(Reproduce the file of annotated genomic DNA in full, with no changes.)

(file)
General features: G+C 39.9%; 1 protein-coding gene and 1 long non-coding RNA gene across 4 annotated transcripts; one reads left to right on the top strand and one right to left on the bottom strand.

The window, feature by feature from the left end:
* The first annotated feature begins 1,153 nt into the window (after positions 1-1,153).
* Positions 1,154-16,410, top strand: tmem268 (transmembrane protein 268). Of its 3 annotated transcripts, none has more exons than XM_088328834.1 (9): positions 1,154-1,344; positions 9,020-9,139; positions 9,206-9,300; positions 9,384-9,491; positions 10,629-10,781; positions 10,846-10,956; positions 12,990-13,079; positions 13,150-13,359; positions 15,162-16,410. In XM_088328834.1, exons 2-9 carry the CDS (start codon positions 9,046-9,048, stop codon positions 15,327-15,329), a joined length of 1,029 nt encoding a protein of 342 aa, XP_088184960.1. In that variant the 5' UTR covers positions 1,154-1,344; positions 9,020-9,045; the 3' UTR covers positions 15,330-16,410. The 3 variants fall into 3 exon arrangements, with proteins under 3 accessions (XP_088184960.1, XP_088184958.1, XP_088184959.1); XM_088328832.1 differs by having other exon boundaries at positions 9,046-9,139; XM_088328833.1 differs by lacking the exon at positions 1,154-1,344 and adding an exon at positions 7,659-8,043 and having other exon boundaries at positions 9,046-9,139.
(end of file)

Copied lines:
General features: G+C 39.9%; 1 protein-coding gene and 1 long non-coding RNA gene across 4 annotated transcripts; one reads left to right on the top strand and one right to left on the bottom strand.

The window, feature by feature from the left end:
* The first annotated feature begins 1,153 nt into the window (after positions 1-1,153).
* Positions 1,154-16,410, top strand: tmem268 (transmembrane protein 268). Of its 3 annotated transcripts, none has more exons than XM_088328834.1 (9): positions 1,154-1,344; positions 9,020-9,139; positions 9,206-9,300; positions 9,384-9,491; positions 10,629-10,781; positions 10,846-10,956; positions 12,990-13,079; positions 13,150-13,359; positions 15,162-16,410. In XM_088328834.1, exons 2-9 carry the CDS (start codon positions 9,046-9,048, stop codon positions 15,327-15,329), a joined length of 1,029 nt encoding a protein of 342 aa, XP_088184960.1. In that variant the 5' UTR covers positions 1,154-1,344; positions 9,020-9,045; the 3' UTR covers positions 15,330-16,410. The 3 variants fall into 3 exon arrangements, with proteins under 3 accessions (XP_088184960.1, XP_088184958.1, XP_088184959.1); XM_088328832.1 differs by having other exon boundaries at positions 9,046-9,139; XM_088328833.1 differs by lacking the exon at positions 1,154-1,344 and adding an exon at positions 7,659-8,043 and having other exon boundaries at positions 9,046-9,139.